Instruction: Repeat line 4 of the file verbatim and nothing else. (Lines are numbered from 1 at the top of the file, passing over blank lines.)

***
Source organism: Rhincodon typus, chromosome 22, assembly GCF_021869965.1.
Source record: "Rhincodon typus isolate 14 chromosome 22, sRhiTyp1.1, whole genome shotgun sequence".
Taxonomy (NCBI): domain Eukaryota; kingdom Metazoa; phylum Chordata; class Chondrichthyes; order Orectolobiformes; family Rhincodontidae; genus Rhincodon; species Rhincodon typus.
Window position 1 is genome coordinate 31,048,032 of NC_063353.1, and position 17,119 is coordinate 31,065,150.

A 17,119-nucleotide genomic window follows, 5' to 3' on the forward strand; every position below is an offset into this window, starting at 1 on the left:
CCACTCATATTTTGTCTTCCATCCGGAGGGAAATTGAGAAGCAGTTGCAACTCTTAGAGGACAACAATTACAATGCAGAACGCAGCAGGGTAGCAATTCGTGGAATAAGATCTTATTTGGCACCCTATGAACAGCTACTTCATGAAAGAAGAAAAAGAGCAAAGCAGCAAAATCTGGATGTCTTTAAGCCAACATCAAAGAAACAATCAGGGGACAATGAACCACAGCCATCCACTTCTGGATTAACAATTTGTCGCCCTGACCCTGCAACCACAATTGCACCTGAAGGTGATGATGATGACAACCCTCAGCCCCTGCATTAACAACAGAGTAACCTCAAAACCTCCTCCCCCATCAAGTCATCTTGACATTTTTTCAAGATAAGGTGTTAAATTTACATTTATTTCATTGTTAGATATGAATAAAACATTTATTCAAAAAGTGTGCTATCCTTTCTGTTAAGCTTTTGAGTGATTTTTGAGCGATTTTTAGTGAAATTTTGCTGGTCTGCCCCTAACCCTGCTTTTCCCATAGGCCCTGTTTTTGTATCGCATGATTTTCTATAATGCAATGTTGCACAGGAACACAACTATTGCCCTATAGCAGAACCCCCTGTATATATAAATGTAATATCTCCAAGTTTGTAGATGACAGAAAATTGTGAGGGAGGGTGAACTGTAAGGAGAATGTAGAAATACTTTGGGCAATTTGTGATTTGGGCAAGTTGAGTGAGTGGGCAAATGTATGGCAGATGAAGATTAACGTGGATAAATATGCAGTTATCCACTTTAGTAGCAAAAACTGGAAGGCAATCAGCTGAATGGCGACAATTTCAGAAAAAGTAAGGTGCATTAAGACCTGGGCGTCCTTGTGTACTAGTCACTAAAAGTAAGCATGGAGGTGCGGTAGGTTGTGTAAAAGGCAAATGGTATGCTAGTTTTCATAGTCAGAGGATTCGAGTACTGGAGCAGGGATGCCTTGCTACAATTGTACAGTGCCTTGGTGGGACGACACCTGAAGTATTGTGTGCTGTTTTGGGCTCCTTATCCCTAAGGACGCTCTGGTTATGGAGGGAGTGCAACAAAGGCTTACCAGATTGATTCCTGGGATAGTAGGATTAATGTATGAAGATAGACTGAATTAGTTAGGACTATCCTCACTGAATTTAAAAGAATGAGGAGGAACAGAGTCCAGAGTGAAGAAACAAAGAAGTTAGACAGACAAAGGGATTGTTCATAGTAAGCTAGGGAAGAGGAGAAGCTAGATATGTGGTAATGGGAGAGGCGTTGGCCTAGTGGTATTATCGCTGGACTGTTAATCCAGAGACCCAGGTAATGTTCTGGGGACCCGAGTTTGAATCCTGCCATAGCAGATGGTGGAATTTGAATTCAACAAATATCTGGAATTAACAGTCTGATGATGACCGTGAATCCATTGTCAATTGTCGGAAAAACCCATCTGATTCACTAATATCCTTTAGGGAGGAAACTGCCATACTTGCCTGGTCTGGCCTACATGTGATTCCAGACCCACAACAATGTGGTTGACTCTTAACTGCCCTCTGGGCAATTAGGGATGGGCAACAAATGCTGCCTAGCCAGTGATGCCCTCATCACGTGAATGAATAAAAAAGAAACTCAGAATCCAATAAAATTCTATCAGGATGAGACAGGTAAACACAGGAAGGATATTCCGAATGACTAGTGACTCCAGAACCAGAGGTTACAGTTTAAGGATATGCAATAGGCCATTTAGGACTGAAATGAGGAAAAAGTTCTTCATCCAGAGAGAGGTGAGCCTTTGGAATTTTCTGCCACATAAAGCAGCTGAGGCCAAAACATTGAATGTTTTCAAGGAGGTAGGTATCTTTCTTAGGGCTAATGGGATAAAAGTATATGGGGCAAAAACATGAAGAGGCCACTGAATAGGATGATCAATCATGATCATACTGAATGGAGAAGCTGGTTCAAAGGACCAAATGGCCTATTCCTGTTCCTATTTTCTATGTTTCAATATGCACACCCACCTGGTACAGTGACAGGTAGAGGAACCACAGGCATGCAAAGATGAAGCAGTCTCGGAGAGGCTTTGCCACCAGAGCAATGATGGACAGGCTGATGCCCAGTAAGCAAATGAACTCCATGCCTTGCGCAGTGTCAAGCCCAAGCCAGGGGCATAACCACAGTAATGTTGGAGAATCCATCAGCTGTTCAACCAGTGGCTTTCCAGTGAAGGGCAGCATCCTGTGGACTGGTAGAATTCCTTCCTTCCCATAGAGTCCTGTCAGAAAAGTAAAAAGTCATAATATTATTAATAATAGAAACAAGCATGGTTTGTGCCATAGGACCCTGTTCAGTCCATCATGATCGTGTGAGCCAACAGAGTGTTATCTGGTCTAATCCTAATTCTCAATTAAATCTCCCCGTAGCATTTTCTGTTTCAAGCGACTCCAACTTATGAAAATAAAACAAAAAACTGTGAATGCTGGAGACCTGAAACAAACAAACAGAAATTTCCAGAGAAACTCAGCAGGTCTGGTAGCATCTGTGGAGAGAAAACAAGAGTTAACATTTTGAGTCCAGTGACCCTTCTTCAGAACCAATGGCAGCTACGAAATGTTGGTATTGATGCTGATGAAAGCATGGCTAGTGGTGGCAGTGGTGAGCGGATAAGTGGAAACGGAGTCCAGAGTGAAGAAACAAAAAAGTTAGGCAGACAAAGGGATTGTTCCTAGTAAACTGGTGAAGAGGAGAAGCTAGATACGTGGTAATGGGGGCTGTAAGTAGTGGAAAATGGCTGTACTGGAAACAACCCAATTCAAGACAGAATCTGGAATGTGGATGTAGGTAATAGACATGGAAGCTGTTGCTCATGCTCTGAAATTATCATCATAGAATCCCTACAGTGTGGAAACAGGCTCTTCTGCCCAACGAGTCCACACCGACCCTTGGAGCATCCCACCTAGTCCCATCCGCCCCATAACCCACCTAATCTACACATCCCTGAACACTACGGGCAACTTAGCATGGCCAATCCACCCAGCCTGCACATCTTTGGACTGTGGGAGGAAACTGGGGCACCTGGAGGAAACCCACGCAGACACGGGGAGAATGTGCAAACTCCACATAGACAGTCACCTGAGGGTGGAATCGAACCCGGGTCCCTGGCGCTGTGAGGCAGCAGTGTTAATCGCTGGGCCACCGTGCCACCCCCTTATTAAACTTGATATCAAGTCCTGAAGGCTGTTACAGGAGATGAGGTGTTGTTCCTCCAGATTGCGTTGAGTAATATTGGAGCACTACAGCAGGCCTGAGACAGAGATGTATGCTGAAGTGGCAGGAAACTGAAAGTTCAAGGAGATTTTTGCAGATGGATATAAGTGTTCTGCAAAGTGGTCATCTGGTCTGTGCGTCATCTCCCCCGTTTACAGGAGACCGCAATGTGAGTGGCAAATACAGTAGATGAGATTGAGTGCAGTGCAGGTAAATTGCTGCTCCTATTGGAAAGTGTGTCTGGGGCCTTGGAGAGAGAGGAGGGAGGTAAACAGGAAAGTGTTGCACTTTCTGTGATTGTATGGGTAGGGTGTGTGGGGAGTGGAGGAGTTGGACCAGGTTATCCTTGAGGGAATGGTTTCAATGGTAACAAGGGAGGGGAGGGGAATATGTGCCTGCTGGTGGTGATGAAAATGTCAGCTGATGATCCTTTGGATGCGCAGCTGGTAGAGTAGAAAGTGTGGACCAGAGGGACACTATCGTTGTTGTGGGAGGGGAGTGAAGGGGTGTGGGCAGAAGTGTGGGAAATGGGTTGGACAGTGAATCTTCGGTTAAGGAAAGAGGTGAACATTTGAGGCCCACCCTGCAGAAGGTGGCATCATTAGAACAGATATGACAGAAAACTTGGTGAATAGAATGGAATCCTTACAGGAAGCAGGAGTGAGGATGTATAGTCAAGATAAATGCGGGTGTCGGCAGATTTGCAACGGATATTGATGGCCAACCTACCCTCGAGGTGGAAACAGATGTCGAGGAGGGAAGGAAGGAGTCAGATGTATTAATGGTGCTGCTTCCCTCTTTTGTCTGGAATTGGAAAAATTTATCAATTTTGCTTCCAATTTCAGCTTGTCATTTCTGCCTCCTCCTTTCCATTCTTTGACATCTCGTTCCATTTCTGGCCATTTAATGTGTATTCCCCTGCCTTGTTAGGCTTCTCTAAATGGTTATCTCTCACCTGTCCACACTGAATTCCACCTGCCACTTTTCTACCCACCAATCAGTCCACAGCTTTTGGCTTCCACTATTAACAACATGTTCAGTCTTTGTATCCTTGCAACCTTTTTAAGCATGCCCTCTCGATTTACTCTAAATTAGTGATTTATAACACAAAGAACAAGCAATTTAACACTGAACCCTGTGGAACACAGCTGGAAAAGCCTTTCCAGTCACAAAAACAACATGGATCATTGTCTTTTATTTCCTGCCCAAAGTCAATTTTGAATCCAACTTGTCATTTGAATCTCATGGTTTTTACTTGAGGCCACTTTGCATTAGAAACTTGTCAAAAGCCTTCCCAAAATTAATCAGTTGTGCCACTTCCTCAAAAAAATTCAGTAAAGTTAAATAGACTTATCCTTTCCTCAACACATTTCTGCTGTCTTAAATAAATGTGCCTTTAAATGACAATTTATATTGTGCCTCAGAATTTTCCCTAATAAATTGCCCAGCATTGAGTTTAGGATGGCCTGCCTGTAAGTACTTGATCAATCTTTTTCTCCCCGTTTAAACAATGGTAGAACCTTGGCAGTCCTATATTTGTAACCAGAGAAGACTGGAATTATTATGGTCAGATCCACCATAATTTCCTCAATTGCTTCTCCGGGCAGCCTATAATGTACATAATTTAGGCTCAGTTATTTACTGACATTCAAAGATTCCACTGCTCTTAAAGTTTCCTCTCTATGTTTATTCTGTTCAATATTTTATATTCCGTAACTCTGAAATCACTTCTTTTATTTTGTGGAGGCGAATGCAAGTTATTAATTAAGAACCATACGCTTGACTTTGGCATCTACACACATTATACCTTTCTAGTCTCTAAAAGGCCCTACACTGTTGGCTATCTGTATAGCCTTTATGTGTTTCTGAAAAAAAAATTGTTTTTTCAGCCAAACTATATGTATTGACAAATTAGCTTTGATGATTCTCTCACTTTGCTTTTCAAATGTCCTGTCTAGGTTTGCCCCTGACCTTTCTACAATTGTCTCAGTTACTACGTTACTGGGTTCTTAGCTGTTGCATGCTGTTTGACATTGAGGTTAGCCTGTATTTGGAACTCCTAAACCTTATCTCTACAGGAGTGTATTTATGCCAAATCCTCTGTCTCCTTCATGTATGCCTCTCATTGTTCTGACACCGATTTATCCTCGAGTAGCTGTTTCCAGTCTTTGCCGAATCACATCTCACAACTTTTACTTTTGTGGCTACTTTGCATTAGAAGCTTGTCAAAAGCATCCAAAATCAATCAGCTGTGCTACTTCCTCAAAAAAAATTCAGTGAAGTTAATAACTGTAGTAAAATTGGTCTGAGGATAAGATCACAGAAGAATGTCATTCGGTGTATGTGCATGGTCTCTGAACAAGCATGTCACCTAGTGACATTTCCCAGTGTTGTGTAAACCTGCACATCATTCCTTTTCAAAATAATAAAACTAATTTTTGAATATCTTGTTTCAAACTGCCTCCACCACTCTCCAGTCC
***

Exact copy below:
Window position 1 is genome coordinate 31,048,032 of NC_063353.1, and position 17,119 is coordinate 31,065,150.